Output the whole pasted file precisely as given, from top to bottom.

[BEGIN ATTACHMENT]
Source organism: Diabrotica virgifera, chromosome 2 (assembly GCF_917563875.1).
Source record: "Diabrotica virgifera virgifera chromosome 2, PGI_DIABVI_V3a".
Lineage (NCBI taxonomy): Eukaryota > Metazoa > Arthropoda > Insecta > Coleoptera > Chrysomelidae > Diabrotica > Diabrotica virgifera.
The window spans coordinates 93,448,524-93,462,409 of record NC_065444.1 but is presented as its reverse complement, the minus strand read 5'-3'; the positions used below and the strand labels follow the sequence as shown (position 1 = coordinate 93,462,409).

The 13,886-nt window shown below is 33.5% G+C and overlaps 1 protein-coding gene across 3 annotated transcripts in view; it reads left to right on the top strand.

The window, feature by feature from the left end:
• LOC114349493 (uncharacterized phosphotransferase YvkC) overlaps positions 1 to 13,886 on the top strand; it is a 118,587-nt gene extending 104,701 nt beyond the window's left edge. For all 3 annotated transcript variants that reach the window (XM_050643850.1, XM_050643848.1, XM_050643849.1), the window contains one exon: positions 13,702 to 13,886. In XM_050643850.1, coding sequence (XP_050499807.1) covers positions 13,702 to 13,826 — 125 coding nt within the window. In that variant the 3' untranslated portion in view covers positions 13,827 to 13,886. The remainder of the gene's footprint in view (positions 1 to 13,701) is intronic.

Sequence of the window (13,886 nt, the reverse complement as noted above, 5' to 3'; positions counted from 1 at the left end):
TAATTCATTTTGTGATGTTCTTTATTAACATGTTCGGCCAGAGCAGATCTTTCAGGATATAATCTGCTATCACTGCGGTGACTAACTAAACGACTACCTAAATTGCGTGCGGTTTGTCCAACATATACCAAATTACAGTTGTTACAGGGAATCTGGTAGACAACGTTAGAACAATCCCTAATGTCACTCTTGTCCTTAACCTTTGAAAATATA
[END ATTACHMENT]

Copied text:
Source organism: Diabrotica virgifera, chromosome 2 (assembly GCF_917563875.1).
Source record: "Diabrotica virgifera virgifera chromosome 2, PGI_DIABVI_V3a".
Lineage (NCBI taxonomy): Eukaryota > Metazoa > Arthropoda > Insecta > Coleoptera > Chrysomelidae > Diabrotica > Diabrotica virgifera.
The window spans coordinates 93,448,524-93,462,409 of record NC_065444.1 but is presented as its reverse complement, the minus strand read 5'-3'; the positions used below and the strand labels follow the sequence as shown (position 1 = coordinate 93,462,409).

The 13,886-nt window shown below is 33.5% G+C and overlaps 1 protein-coding gene across 3 annotated transcripts in view; it reads left to right on the top strand.

The window, feature by feature from the left end:
• LOC114349493 (uncharacterized phosphotransferase YvkC) overlaps positions 1 to 13,886 on the top strand; it is a 118,587-nt gene extending 104,701 nt beyond the window's left edge. For all 3 annotated transcript variants that reach the window (XM_050643850.1, XM_050643848.1, XM_050643849.1), the window contains one exon: positions 13,702 to 13,886. In XM_050643850.1, coding sequence (XP_050499807.1) covers positions 13,702 to 13,826 — 125 coding nt within the window. In that variant the 3' untranslated portion in view covers positions 13,827 to 13,886. The remainder of the gene's footprint in view (positions 1 to 13,701) is intronic.

Sequence of the window (13,886 nt, the reverse complement as noted above, 5' to 3'; positions counted from 1 at the left end):
TAATTCATTTTGTGATGTTCTTTATTAACATGTTCGGCCAGAGCAGATCTTTCAGGATATAATCTGCTATCACTGCGGTGACTAACTAAACGACTACCTAAATTGCGTGCGGTTTGTCCAACATATACCAAATTACAGTTGTTACAGGGAATCTGGTAGACAACGTTAGAACAATCCCTAATGTCACTCTTGTCCTTAACCTTTGAAAATATA